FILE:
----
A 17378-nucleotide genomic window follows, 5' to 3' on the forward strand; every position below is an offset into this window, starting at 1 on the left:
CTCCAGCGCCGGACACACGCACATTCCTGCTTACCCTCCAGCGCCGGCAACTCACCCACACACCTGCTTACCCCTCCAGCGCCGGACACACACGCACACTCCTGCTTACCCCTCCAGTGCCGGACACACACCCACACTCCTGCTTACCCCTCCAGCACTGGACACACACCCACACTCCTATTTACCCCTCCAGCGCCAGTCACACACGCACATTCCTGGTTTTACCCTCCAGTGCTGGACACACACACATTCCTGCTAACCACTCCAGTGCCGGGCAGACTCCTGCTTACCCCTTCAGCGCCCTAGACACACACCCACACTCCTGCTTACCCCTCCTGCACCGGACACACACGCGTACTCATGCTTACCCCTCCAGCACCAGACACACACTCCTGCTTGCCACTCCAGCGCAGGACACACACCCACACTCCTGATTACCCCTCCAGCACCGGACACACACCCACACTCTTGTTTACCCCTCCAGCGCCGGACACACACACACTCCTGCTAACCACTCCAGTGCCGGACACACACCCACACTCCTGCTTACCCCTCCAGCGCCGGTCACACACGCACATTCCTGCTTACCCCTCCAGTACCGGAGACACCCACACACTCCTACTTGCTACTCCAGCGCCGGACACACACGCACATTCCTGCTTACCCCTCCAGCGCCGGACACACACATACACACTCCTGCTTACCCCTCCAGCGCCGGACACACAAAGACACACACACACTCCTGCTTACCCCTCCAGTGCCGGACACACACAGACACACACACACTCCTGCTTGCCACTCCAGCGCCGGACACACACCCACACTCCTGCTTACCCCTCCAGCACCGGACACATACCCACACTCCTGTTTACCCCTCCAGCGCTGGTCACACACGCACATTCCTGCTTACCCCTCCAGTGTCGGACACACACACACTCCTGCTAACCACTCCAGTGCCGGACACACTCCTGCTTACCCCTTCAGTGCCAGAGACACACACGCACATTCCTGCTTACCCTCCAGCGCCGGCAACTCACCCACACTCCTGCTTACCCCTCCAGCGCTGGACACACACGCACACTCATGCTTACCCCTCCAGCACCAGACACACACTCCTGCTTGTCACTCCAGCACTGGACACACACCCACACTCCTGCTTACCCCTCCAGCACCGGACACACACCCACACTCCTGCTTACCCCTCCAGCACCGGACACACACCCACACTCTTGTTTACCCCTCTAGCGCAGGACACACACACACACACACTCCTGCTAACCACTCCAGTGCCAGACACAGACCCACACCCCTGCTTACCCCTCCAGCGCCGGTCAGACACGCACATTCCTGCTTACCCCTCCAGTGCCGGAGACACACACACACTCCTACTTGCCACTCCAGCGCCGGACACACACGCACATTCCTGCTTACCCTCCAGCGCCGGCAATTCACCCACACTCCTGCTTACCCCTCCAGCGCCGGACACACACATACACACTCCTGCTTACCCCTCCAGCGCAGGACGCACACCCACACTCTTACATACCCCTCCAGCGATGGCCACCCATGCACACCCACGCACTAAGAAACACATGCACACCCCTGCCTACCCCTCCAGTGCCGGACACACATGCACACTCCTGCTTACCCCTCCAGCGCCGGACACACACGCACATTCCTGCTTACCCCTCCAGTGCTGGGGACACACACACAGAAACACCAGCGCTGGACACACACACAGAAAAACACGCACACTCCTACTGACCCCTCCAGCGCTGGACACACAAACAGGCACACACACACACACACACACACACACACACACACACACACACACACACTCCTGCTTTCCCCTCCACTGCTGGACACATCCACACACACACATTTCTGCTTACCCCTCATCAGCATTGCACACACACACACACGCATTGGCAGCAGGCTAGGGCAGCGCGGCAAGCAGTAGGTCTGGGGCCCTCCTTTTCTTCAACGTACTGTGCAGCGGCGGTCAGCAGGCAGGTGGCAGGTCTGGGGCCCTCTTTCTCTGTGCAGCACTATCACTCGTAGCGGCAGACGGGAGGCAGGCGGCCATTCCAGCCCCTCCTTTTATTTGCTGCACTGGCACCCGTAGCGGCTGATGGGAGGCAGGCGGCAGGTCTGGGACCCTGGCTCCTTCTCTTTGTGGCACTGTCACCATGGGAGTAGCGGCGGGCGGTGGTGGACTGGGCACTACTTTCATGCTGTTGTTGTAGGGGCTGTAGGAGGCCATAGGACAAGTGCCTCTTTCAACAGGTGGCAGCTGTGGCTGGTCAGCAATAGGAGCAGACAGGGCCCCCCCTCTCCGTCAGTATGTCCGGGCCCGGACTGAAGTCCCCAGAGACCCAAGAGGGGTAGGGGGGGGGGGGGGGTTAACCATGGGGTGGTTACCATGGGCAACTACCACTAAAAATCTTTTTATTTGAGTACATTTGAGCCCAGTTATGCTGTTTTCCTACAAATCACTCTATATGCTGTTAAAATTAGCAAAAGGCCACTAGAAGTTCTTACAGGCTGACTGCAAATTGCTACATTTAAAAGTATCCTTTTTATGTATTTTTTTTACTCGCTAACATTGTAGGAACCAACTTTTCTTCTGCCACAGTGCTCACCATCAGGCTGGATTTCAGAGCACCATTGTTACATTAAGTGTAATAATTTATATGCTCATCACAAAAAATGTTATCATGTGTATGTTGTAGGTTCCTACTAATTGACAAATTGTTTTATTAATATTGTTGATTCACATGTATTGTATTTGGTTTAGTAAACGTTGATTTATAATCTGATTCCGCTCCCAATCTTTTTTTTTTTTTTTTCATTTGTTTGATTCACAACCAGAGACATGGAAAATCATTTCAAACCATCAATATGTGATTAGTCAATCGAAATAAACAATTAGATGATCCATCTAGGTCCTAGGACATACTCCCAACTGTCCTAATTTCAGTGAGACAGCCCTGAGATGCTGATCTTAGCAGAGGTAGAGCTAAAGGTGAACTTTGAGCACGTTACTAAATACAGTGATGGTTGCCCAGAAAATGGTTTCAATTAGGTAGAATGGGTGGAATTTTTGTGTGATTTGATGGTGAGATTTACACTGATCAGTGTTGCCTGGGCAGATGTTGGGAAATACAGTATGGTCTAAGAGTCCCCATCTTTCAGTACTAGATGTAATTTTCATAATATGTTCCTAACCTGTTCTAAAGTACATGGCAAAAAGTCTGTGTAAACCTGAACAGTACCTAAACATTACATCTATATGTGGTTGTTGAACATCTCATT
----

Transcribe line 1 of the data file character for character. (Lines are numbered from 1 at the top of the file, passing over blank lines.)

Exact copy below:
A 17378-nucleotide genomic window follows, 5' to 3' on the forward strand; every position below is an offset into this window, starting at 1 on the left: